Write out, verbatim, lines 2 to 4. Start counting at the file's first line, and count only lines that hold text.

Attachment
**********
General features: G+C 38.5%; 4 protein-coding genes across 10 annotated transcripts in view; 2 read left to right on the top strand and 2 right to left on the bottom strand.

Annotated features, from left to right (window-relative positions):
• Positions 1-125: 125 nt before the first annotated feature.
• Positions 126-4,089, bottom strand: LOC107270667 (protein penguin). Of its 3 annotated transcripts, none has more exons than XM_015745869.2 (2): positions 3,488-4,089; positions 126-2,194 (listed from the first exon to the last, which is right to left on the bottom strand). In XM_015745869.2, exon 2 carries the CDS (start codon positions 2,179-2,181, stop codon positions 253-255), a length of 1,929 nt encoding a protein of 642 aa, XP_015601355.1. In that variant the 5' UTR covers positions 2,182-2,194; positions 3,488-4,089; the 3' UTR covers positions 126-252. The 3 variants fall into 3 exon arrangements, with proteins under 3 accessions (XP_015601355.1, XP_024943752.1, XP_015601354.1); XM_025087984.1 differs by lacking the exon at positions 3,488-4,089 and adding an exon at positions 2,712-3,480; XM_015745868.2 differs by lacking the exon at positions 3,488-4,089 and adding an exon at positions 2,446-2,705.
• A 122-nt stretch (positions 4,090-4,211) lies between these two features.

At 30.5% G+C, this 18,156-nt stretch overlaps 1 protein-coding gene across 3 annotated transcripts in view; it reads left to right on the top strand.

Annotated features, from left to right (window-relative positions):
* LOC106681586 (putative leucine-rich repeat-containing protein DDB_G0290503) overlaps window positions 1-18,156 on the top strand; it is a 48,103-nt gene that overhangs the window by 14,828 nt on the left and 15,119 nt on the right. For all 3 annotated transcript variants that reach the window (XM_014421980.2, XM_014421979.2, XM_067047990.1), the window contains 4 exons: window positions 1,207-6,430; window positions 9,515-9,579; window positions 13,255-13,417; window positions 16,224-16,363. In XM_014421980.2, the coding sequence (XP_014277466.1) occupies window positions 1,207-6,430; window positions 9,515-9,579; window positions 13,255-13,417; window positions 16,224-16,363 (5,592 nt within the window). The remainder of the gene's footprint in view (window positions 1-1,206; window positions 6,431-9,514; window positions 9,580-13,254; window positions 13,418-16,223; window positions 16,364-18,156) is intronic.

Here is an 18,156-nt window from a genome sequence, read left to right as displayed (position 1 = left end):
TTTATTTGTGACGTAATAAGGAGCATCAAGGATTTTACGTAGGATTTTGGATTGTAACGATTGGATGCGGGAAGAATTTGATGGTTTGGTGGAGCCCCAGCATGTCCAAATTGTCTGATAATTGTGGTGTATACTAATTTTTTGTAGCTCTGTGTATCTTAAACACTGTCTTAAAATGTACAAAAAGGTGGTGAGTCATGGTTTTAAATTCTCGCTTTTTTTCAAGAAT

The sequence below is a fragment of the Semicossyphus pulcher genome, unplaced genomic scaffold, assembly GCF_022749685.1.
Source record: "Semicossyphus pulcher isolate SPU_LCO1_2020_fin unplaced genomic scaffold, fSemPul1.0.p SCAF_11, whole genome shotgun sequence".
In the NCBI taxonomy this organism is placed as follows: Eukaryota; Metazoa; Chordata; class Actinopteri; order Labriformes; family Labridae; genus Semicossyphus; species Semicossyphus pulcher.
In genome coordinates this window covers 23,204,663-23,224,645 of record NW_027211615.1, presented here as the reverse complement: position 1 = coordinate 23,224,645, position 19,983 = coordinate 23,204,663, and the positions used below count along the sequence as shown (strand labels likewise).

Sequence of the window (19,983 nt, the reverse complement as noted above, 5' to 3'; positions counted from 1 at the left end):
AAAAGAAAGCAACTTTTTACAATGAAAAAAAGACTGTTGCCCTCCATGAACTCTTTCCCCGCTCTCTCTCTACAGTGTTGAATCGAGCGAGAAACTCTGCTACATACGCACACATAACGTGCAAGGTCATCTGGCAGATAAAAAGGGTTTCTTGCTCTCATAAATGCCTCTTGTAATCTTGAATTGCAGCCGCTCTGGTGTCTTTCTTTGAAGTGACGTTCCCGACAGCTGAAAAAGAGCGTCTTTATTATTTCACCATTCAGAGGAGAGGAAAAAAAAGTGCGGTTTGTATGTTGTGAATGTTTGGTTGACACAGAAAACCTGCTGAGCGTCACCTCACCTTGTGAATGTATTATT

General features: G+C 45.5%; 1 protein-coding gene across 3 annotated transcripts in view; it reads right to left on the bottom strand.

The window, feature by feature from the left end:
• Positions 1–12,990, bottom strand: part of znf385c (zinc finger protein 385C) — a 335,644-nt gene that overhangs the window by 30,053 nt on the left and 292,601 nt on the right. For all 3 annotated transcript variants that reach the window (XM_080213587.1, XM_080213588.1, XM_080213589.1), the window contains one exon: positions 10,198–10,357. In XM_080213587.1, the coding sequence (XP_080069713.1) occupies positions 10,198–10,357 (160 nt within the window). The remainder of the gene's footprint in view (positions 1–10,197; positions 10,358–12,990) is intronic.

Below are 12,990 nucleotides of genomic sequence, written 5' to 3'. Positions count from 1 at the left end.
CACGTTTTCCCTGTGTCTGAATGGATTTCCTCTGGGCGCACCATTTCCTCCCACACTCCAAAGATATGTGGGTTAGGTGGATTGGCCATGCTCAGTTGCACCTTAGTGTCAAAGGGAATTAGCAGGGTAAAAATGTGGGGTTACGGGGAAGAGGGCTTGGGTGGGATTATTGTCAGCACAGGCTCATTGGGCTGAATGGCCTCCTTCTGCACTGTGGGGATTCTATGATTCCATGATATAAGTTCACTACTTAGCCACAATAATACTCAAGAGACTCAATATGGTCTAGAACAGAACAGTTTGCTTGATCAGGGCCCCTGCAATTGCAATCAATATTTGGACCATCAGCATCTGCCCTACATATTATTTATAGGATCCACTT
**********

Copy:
Annotated features, from left to right (window-relative positions):
• Positions 1-125: 125 nt before the first annotated feature.
• Positions 126-4,089, bottom strand: LOC107270667 (protein penguin). Of its 3 annotated transcripts, none has more exons than XM_015745869.2 (2): positions 3,488-4,089; positions 126-2,194 (listed from the first exon to the last, which is right to left on the bottom strand). In XM_015745869.2, exon 2 carries the CDS (start codon positions 2,179-2,181, stop codon positions 253-255), a length of 1,929 nt encoding a protein of 642 aa, XP_015601355.1. In that variant the 5' UTR covers positions 2,182-2,194; positions 3,488-4,089; the 3' UTR covers positions 126-252. The 3 variants fall into 3 exon arrangements, with proteins under 3 accessions (XP_015601355.1, XP_024943752.1, XP_015601354.1); XM_025087984.1 differs by lacking the exon at positions 3,488-4,089 and adding an exon at positions 2,712-3,480; XM_015745868.2 differs by lacking the exon at positions 3,488-4,089 and adding an exon at positions 2,446-2,705.